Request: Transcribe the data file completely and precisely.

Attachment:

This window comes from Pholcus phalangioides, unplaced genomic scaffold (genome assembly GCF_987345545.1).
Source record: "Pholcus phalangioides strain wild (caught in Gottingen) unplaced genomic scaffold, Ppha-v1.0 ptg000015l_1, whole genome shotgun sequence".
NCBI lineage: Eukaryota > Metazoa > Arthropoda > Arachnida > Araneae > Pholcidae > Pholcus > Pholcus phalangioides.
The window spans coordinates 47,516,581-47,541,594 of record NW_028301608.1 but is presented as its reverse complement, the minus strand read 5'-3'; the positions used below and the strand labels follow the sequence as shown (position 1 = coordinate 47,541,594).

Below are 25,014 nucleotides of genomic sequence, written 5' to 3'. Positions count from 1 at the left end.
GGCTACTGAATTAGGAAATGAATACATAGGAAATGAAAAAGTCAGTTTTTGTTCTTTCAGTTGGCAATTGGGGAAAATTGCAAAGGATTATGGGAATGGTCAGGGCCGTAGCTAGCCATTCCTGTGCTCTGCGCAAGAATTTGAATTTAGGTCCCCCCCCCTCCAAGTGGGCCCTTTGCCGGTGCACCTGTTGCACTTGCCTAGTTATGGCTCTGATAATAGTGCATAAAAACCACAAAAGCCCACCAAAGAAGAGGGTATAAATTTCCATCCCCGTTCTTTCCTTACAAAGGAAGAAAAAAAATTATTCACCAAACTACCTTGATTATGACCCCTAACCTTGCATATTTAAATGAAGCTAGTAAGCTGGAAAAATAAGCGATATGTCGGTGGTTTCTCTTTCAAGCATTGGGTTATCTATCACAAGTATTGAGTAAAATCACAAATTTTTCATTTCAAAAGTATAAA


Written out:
This window comes from Pholcus phalangioides, unplaced genomic scaffold (genome assembly GCF_987345545.1).
Source record: "Pholcus phalangioides strain wild (caught in Gottingen) unplaced genomic scaffold, Ppha-v1.0 ptg000015l_1, whole genome shotgun sequence".
NCBI lineage: Eukaryota > Metazoa > Arthropoda > Arachnida > Araneae > Pholcidae > Pholcus > Pholcus phalangioides.
The window spans coordinates 47,516,581-47,541,594 of record NW_028301608.1 but is presented as its reverse complement, the minus strand read 5'-3'; the positions used below and the strand labels follow the sequence as shown (position 1 = coordinate 47,541,594).

Below are 25,014 nucleotides of genomic sequence, written 5' to 3'. Positions count from 1 at the left end.
GGCTACTGAATTAGGAAATGAATACATAGGAAATGAAAAAGTCAGTTTTTGTTCTTTCAGTTGGCAATTGGGGAAAATTGCAAAGGATTATGGGAATGGTCAGGGCCGTAGCTAGCCATTCCTGTGCTCTGCGCAAGAATTTGAATTTAGGTCCCCCCCCCTCCAAGTGGGCCCTTTGCCGGTGCACCTGTTGCACTTGCCTAGTTATGGCTCTGATAATAGTGCATAAAAACCACAAAAGCCCACCAAAGAAGAGGGTATAAATTTCCATCCCCGTTCTTTCCTTACAAAGGAAGAAAAAAAATTATTCACCAAACTACCTTGATTATGACCCCTAACCTTGCATATTTAAATGAAGCTAGTAAGCTGGAAAAATAAGCGATATGTCGGTGGTTTCTCTTTCAAGCATTGGGTTATCTATCACAAGTATTGAGTAAAATCACAAATTTTTCATTTCAAAAGTATAAA